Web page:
This part of STORM is concerned with understanding the mechanical and adhesive properties of the ices which can form on the fan, the inlet guide vanes and sometimes on other surfaces at the front end or an aerospace gas turbine engine. Much is known about how ice forms and what range of properties it can have on non-rotating structures, but we have significant forces to consider which affect both the forming of the ice and the subsequent loads it experiences in this application. It is a quite a variable material and predicting the point at which ice on a spinning body will break off, and how large that piece might be, turns out to be quite demanding task.
Ice is in one sense a single material but like many materials, the way it behaves can vary greatly. Just as polystyrene can be made into a foam and used to make huge blocks even a child can lift, or break, it can be used to make cd cases or even cutlery. The ice we expect in an engine may be a smooth layer, a series of spiny lumps, or a combination of these. The density may be near that of solid ice or considerably less. The grain size can vary over two orders of magnitude. Changes in fan speed produce not only changes in loading and blade shape but also produce changes in temperature, adding in thermal stresses.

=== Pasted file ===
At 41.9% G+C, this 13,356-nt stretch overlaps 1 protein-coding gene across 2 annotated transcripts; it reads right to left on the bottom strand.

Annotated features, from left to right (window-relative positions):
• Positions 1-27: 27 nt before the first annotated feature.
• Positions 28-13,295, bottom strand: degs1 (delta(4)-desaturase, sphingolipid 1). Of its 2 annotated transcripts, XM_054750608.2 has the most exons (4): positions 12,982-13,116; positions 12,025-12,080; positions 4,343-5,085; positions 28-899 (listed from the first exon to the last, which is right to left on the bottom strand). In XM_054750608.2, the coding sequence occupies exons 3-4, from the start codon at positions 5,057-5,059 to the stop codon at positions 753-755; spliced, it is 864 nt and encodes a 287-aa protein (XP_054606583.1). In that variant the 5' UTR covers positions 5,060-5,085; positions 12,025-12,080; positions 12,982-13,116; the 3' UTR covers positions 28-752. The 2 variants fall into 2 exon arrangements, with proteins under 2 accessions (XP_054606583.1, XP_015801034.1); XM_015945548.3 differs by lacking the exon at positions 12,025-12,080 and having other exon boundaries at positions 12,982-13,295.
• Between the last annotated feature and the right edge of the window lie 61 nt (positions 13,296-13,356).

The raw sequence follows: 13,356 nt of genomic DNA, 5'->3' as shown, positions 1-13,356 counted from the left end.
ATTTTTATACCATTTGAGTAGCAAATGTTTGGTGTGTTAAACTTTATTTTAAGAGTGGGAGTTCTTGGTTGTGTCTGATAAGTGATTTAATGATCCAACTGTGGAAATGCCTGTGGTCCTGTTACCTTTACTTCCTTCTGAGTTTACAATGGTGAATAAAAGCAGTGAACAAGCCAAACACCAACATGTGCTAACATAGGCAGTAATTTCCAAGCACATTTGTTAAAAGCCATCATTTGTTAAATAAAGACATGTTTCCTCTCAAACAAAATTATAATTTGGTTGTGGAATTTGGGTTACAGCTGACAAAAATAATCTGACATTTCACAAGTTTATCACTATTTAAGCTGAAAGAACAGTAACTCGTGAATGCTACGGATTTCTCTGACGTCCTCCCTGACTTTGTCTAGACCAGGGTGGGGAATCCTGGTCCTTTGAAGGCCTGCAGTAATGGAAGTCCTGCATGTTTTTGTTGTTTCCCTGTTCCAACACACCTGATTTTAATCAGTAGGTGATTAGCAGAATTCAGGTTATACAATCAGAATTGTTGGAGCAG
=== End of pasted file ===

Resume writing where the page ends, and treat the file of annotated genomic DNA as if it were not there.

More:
Why does this matter? The heat needed to keep a gas turbine engine fan above freezing point in cloud conditions is too great for effective continuous thermal protection to be practicable and cost effective on current engines. Delivering that heat would also add considerable weight and design limitations to the engine system. Coatings may be used to help the ice stick less well, but, with what we know currently, ice will form and grow until it reaches a thickness where the loads acting on it cause it to crack and be flung outward. The matter in hand is how much will form before it stats to break off. Impact damage caused by the detached ice and the out of balance forces generated need to be careful considered during the development of a new engine. By knowing more about how much the ice sticks to different surfaces and how strong the ice itself is, we can explore the potential of new coatings and blade designs using small scale lab experiments and analysis, greatly reducing the reliance on full scale engine tests.
Having a low stick (ice-phobic) surface may help us control the ice shedding process but we need to be sure that the surface will retain some level of its useful properties. To explore the issues around this, we are looking into the erosion and perhaps to other aspects of the weathering and ageing of the materials which may be useful to us.